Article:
To understand the importance of movement, we need to look at the evolution of our species – our species ‘homo’ has been around for two million years, with modern humans (homo sapiens) existing for around 200,000 years. There have been some significant genetic mutations in that time, the last of which, the M168 mutation, occurred around 45,000 to 50,000 years ago.
Since that time, our genomes have not changed significantly (there have been a few mutations to allow some of us to easily digest milk and grains) and in all of that time we have moved lots – today, however, we move a lot less.
Take the Amish community, who live a traditional lifestyle. They walk between 18,000 and 22,000 steps per day, which is consistent with studies of hunter-gatherer communities#. However, the average Australian is much more sedentary, with less than 1 in 5 recording an average of 10,000 steps per day. The average Australian records 7,400 steps per day and office workers even less - this is a significant shortfall.*
For very good reasons, health and fitness communities focus on exercise – we know that exercise is a very powerful driver of gene expression and that famous American researcher and cardiologist Frank Booth once said, ‘We know of no single intervention with greater promise than physical exerciser to reduce the risk of virtually all chronic diseases simultaneously’.
However, dedicated exercise is just one part of the physical activity triad, with the other two being workplace physical activity and incidental physical activity – how much you move when you’re not at work or exercising.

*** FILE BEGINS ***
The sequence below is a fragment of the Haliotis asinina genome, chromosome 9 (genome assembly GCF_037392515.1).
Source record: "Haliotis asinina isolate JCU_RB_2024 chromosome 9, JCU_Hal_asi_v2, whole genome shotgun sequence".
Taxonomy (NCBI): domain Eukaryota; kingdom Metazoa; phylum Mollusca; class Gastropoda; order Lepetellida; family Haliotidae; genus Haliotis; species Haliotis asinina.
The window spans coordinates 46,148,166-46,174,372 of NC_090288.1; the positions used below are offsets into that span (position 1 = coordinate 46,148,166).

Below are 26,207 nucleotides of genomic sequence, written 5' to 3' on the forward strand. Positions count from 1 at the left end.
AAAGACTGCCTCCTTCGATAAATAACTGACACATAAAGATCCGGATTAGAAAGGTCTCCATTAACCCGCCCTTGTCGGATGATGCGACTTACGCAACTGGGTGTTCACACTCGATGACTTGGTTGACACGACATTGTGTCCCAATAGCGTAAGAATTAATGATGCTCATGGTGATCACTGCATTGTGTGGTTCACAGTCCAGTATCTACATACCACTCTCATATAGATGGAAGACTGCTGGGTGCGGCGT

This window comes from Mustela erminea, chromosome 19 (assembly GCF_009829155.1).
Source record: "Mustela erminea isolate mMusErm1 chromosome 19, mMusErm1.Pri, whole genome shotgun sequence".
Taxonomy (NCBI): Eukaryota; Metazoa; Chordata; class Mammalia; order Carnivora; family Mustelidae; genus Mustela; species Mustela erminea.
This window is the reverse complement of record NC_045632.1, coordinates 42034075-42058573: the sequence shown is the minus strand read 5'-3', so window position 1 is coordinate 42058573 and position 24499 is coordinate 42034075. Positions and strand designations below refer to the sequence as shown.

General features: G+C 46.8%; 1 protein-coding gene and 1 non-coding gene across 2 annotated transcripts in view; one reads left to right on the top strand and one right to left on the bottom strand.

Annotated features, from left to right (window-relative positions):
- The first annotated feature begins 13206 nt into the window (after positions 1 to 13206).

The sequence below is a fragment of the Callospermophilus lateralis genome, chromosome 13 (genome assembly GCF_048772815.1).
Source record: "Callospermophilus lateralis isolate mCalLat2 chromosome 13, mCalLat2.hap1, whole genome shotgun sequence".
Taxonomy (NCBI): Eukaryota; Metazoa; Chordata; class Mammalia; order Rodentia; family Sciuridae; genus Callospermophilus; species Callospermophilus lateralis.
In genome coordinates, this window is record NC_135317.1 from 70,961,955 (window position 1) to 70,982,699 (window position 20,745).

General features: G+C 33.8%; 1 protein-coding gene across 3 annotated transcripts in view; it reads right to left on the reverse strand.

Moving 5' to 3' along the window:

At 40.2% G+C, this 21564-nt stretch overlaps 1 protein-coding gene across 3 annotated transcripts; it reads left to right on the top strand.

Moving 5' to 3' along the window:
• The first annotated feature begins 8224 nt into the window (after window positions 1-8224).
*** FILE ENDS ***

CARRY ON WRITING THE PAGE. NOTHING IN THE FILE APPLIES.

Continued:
A practical guide to using this triad to create positive gene expression is:
- Accumulate 10,000 steps per day (or 70,000 over a week). A monitoring device such as a Fitbit or Jawbone Up is ideal as they both had great online interfaces and social platforms
- Do three to five workouts per week – ideally a combination of high-intensity interval training sessions and strength sessions – or combine them by performing high-intensity resistances/circuit training. Use TV advert breaks to do squats, push-ups or 30-second sprints (my particular favorite and my kids love it too)
- Don’t sit for prolonged periods, as it is an independent risk factor. Ensure you get up and move a little every 30 minutes or so.
If it all sounds too much or too hard, then just break it down into small goals and increase from there. You’ll be amazed at the improvements you’ll see and feel in your body, brain and overall health.
* Source: Australian Bureau of Statistics